Reporters for the World Socialist Web Site questioned representatives of the trade unions and student unions at a press conference following their joint meeting on Wednesday. A WSWS correspondent asked the union leaders why they had agreed to talks with the government after having previously declared that they would not undertake any negotiations until the CPE was withdrawn. He followed by asking why they had agreed to meet with Sarkozy, thereby strengthening the most right-wing elements within the government.
“Your question is not suitable for a reply from the Intersyndicale,” the FO’s Valladon replied. “You should ask it individually to each of the organisations.”
The WSWS later asked Maryse Dumas, a top official in the CGT, why her union had rejected calls by student delegates for a general strike and had refused to call for the resignation of the Gaullist government. She acknowledged that the CGT, which is politically allied to the Communist Party, opposed both general strike action and a fight to bring down the government.
“We are a trade union organisation and it is our aim not to make the government resign but to put pressure on it to change its policies,” she replied. “Yes, the students called for a general strike, but in our experience strikes cost workers a lot. We think that it is necessary to have forms of action which allow a lot of people to bring enormous pressure to bear on the government.”
Yasmina Vasseur, a high school student and National Students’ Coordinating Committee delegate, spoke with the WSWS after the unions’ press conference. “I would have liked them to follow our call and to act in solidarity with us,” she said. “Now they aren’t, but we will continue our struggle, our demonstrations, our blockades of high schools and universities, our disruption actions.”
She continued: “I can’t understand why the unions aren’t supporting us. I’m disappointed—we should be fighting all together.”
While the unions enter into talks with the government and move to end the student protests, the official “left” parties seek to divert anti-government sentiment into politically safe electoral channels. The youth wing of the Socialist Party released a statement on Tuesday which, referring to next year’s presidential elections, declared: “The countdown is starting tonight: D-Day minus 382!”
The Riposte Collective—an alliance that includes, along with the Socialist Party, the Communist Party, the Greens and the “far left” Ligue Communiste Révolutionnaire—met Wednesday evening. No press conference was held after the closed meeting and no statement was issued.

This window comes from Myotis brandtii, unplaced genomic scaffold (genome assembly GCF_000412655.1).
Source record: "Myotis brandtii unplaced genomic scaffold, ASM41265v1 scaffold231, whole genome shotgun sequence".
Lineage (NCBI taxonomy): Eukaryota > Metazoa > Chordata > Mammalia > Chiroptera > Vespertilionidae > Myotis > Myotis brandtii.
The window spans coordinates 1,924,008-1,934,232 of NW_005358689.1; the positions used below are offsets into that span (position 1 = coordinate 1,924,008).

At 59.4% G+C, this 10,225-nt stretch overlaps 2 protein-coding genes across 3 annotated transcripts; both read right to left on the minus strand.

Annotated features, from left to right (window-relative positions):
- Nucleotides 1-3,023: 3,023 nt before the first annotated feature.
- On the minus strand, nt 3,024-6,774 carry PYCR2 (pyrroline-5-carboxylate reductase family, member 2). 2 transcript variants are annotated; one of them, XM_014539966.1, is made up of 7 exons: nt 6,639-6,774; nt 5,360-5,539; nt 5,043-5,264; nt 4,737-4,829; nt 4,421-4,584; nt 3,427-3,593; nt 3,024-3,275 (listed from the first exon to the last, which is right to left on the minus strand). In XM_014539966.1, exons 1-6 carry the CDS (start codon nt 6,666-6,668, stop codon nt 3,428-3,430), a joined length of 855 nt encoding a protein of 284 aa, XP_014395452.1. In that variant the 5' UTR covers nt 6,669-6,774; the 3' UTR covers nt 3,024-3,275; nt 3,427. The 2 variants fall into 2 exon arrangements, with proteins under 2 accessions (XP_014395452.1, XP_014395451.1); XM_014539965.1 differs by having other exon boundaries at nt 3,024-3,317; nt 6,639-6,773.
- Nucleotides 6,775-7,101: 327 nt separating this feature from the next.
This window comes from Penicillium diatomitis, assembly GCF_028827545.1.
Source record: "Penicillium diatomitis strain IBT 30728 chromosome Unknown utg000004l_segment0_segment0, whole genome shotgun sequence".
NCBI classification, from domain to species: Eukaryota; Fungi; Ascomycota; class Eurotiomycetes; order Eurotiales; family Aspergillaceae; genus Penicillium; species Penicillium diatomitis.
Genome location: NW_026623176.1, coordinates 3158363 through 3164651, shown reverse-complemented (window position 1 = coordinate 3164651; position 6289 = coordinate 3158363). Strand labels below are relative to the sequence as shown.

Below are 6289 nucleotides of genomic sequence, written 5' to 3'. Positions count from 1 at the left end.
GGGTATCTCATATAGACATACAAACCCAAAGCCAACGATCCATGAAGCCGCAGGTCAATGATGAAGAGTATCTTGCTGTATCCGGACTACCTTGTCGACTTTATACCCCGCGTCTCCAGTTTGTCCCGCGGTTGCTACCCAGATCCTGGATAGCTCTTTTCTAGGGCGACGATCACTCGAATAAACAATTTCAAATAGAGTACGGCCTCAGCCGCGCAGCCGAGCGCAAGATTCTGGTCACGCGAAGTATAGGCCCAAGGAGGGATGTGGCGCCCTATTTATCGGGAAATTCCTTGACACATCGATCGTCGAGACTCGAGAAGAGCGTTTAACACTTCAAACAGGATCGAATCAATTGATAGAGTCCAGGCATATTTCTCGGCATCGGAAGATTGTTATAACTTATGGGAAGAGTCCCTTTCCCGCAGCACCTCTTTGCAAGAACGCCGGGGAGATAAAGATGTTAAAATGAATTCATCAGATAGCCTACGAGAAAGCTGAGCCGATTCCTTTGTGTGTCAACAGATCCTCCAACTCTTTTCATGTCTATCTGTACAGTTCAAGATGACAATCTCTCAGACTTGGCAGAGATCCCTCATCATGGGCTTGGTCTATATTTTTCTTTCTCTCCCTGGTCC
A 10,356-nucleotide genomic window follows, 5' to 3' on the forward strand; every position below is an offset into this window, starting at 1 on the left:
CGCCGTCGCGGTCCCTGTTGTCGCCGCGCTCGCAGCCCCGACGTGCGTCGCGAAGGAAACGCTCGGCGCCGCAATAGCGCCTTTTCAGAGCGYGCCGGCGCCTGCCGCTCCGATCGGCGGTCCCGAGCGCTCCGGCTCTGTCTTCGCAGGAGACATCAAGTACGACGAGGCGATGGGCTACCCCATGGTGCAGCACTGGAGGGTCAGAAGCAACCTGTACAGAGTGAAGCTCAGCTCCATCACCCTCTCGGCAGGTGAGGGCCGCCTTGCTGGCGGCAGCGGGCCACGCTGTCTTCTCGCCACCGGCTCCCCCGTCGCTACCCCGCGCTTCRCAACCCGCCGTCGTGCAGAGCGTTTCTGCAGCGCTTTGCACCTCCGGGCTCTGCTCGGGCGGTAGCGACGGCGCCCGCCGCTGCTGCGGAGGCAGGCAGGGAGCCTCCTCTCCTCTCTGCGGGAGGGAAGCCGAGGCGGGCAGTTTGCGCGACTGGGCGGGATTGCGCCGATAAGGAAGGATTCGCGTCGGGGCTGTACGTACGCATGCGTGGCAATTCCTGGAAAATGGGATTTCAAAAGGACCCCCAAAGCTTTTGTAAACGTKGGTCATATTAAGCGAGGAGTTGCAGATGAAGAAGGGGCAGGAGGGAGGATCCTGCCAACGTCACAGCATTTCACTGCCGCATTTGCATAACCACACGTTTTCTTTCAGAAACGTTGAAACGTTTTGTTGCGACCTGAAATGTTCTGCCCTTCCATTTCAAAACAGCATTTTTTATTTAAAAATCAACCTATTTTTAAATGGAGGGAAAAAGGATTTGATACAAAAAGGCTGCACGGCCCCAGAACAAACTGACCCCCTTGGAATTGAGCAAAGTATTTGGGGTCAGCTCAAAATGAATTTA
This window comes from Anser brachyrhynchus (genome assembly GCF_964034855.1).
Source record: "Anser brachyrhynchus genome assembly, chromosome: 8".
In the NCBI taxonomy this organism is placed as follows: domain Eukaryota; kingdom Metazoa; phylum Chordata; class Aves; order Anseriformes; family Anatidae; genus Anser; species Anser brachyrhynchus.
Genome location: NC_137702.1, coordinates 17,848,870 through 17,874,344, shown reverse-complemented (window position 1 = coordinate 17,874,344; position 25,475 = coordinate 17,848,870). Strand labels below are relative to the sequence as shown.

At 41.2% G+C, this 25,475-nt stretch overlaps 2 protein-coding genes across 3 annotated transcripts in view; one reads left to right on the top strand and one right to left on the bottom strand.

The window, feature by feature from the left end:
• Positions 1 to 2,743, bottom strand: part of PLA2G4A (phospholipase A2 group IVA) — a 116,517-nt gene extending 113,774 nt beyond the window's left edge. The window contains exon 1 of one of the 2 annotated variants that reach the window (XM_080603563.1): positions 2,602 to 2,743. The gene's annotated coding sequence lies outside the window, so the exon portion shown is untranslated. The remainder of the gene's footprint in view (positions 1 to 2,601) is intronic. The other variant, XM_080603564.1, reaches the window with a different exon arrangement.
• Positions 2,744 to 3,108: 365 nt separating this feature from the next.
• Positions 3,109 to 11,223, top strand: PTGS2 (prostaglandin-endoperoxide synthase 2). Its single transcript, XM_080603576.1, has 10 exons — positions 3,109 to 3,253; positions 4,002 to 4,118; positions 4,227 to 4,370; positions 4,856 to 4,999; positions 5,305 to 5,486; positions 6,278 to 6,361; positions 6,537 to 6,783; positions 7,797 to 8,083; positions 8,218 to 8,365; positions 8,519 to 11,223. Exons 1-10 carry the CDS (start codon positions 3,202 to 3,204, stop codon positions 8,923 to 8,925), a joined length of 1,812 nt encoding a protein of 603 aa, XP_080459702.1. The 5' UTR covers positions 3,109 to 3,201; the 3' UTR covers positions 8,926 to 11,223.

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The French are Wussies
(No verified email address)
09 Apr 2006
This proves it!!
- Gallic Wars
- Lost. In a war whose ending foreshadows the next 2000 years of French history, France is conquered by of all things, an Italian. [Or at ths time in history, a Roman -ed.]
- Hundred Years War
- Mostly lost, saved at last by female schizophrenic who inadvertently creates The First Rule of French Warfare; "France's armies are victorious only when not led by a Frenchman." Sainted.
- Italian Wars
- Lost. France becomes the first and only country to ever lose two wars when fighting Italians.
- Wars of Religion
- France goes 0-5-4 against the Huguenots
- Thirty Years War
- France is technically not a participant, but manages to get invaded anyway. Claims a tie on the basis that eventually the other participants started ignoring her.
- War of Revolution
- Tied. Frenchmen take to wearing red flowerpots as chapeaux.
- The Dutch War
- War of the Augsburg League/King William's War/French and Indian War
- Lost, but claimed as a tie. Three ties in a row induces deluded Frogophiles the world over to label the period as the height of French military power.
- War of the Spanish Succession
- Lost. The War also gave the French their first taste of a Marlborough, which they have loved every since.
- American Revolution
- In a move that will become quite familiar to future Americans, France claims a win even though the English colonists saw far more action. This is later known as "de Gaulle Syndrome", and leads to the Second Rule of French Warfare; "France only wins when America does most of the fighting."
- French Revolution
- Won, primarily due the fact that the opponent was also French.
- The Napoleonic Wars
- Lost. Temporary victories (remember the First Rule!) due to leadership of a Corsican, who ended up being no match for a British footwear designer.
- The Franco-Prussian War
- Lost. Germany first plays the role of drunk Frat boy to France's ugly girl home alone on a Saturday night.
- World War I